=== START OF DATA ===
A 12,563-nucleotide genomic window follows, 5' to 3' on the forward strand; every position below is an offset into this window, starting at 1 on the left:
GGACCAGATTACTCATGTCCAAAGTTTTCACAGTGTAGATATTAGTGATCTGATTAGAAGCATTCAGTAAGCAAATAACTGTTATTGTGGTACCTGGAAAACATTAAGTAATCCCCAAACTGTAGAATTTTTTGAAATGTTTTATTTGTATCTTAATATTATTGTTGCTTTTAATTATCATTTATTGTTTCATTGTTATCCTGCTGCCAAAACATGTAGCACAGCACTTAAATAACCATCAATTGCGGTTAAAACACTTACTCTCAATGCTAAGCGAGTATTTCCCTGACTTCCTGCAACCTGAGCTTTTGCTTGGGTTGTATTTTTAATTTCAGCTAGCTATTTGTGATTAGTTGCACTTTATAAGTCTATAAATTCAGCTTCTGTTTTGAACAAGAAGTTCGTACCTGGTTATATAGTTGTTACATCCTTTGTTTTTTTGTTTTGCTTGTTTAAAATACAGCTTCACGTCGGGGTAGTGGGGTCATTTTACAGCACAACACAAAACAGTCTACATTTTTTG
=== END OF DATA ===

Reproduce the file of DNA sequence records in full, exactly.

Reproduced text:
A 12,563-nucleotide genomic window follows, 5' to 3' on the forward strand; every position below is an offset into this window, starting at 1 on the left:
GGACCAGATTACTCATGTCCAAAGTTTTCACAGTGTAGATATTAGTGATCTGATTAGAAGCATTCAGTAAGCAAATAACTGTTATTGTGGTACCTGGAAAACATTAAGTAATCCCCAAACTGTAGAATTTTTTGAAATGTTTTATTTGTATCTTAATATTATTGTTGCTTTTAATTATCATTTATTGTTTCATTGTTATCCTGCTGCCAAAACATGTAGCACAGCACTTAAATAACCATCAATTGCGGTTAAAACACTTACTCTCAATGCTAAGCGAGTATTTCCCTGACTTCCTGCAACCTGAGCTTTTGCTTGGGTTGTATTTTTAATTTCAGCTAGCTATTTGTGATTAGTTGCACTTTATAAGTCTATAAATTCAGCTTCTGTTTTGAACAAGAAGTTCGTACCTGGTTATATAGTTGTTACATCCTTTGTTTTTTTGTTTTGCTTGTTTAAAATACAGCTTCACGTCGGGGTAGTGGGGTCATTTTACAGCACAACACAAAACAGTCTACATTTTTTG